Rockets start to fall back to the earth after they pierce their way into outer space. That’s pretty much the legacy of Oldsmobile during the second half of the 50’s. As the Overhead Valve V8 performance revolution Oldsmobile inspired in 1949 spread to all popular priced cars in the middle of the decade, the laurel brand of Lansing found itself in a dilemma.
Where was the athlete to go when so many challengers to the crown were on the track and field? Was it mission impossible to attempt to maintain the performance crown? Was adding luxury and maintaining consistency the key to longevity, success and praise?
It might be hard to see, but the 1957 Oldsmobiles found themselves graced with all new B-Body shells for the new model year. Hiding the change was very evolutionary styling that seemed to accentuate and plump the already curvy figures of Oldsmobiles of the post-war.
Up front was another Jet Intake grille, out back were ovoid mutations of the rocket tip tail lamps seen on Oldsmobile fenders since the 1950 Ninety Eight. Also remaining was the dip before the hips in the belt line that gave Oldsmobile’s a sensual maturity to go along with their more adult price tags. The effect was a sensible update to what loyal Oldsmobile customers loved in the looks department, but didn’t challenge the brand to be the design leader it once was.
That’s a role that decidedly went to Highland Park’s second run of Forward Look fintailed fancies. Next to a DeSoto Firesweep or Chrysler Windsor, the Golden Rocket 88 looked downright dowdy, despite being just slightly less fresh under the skin.
What wasn’t fresh was much proven, respected and beloved. The Fluid Coupling based Hydra-Matic had graduated to a more flexible, smooth “Jet-A-Way” version in 1956. The stalwart super Rocket V8 grew to keep up with weight and competition demands. Now measuring 371 mighty cubic inches, it offered 277 horsepower in base form, 300 horsepower with the optional J-2 triple carb set up.
While that might seem lacking compared to the maximum whack of 325 horsepower available in upper trim Chryslers, the flexibility of the 4 Speed Hydra Matic and the locomotive torque of the Rocket V8 kept the Olds offerings competitive with offerings elsewhere in the Mid Priced field.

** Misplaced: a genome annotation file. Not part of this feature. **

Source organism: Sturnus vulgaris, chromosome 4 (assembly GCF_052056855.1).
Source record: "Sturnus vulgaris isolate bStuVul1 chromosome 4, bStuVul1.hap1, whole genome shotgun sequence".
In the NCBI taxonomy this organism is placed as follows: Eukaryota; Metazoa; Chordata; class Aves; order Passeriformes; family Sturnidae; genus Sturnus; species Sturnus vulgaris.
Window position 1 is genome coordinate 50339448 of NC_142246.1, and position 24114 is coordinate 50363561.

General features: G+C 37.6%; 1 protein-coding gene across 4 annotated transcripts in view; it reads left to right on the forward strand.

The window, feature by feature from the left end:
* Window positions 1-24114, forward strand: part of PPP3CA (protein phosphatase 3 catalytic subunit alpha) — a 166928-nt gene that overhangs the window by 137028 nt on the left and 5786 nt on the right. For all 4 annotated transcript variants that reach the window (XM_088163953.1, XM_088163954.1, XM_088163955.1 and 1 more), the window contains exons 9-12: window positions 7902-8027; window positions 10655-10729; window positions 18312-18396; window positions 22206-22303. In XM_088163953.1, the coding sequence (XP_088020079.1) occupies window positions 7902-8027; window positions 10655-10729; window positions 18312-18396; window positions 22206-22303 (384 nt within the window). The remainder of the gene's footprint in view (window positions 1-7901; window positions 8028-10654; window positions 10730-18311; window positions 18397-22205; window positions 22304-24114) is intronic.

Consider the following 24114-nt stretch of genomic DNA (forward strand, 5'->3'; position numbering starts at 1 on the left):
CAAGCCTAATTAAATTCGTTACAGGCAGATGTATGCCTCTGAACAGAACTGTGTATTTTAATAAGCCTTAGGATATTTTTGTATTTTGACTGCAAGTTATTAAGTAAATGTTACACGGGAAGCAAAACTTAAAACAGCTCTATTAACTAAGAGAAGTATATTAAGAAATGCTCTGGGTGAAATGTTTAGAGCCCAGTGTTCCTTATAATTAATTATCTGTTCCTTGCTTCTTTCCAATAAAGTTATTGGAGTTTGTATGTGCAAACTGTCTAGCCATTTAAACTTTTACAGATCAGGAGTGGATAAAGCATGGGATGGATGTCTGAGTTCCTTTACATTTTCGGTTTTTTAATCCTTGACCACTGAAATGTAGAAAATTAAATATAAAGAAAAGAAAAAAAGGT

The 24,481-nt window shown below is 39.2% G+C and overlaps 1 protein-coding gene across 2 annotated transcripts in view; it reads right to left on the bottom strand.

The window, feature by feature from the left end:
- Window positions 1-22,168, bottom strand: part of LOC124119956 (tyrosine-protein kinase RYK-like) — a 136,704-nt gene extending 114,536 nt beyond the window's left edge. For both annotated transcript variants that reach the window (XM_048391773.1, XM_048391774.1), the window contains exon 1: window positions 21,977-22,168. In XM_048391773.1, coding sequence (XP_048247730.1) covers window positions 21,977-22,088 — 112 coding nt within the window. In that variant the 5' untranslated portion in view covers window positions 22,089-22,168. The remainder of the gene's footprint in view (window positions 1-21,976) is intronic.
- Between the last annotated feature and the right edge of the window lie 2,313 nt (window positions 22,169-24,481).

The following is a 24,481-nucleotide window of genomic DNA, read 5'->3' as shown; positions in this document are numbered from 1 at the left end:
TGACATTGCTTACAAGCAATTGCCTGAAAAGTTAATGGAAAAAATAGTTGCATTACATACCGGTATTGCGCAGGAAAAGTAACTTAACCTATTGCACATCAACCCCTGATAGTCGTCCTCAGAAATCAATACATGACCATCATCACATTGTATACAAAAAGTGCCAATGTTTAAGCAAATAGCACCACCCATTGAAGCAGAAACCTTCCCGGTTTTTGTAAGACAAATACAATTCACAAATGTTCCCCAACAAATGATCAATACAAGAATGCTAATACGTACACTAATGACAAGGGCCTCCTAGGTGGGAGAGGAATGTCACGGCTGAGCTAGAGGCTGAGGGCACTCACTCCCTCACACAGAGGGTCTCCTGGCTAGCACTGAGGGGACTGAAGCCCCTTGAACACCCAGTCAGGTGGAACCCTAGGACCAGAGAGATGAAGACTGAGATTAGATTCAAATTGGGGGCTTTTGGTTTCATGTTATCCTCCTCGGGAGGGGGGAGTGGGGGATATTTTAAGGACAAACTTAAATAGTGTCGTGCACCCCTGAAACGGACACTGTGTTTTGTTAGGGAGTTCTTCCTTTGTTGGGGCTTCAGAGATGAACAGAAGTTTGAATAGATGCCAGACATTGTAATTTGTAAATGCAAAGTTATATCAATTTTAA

0-60 times remained on either side of 10 seconds depending on body style with the base engine, closer to 9 seconds with the J-2 set up. There were penalties at the pump because of the increased displacement, power and weight gains. Never lightweight cars, the new for ’57 Body and Frame tipped the scales at 2 tons before popular options were larded on. Once capable of eeking out 20 mpg in moderate highway cruising 5 years earlier, Oldsmobiles developed a healthy drinking habit worthy of a Sterling Cooper ad executive.
Despite the consistency that bordered on boredom, Oldsmobile found itself the 2nd most popular medium price brand, behind faltering family rival Buick for 1957. Nearly 34,000 Golden Rocket Holiday Hardtop Sedans found buyers for the year alone.
It proved, despite the grandeur of what Mopar and Ford offered with their more flamboyant wares that year, that most American buyers appreciated class, restraint and reliability with their slightly premium purchases. Steady on won the race, and set the pace for Oldsmobile to remain at the heart of the market as the decade changed and beyond.
2 thoughts on “(Found In) Temescal (Oakland, California): 1957 Oldsmobile Golden Rocket 88 Holiday Hardtop Four Door Sedan”
Its funny how much the details matter. The mid 50s Oldsmobiles were all decent looking cars, but for ’55, ’56 & ’58 I much prefer the Buick version of this body. But ’57, that was the year Olds got it all right, and the Buick is just a little off.
I was glad to find your new site a few days ago, and am enjoying working through the back pages.
i had a 57 olds, 4door hardtop, it was searre gold, i think it was the super 88, it had the big engine with the 4 barrel carb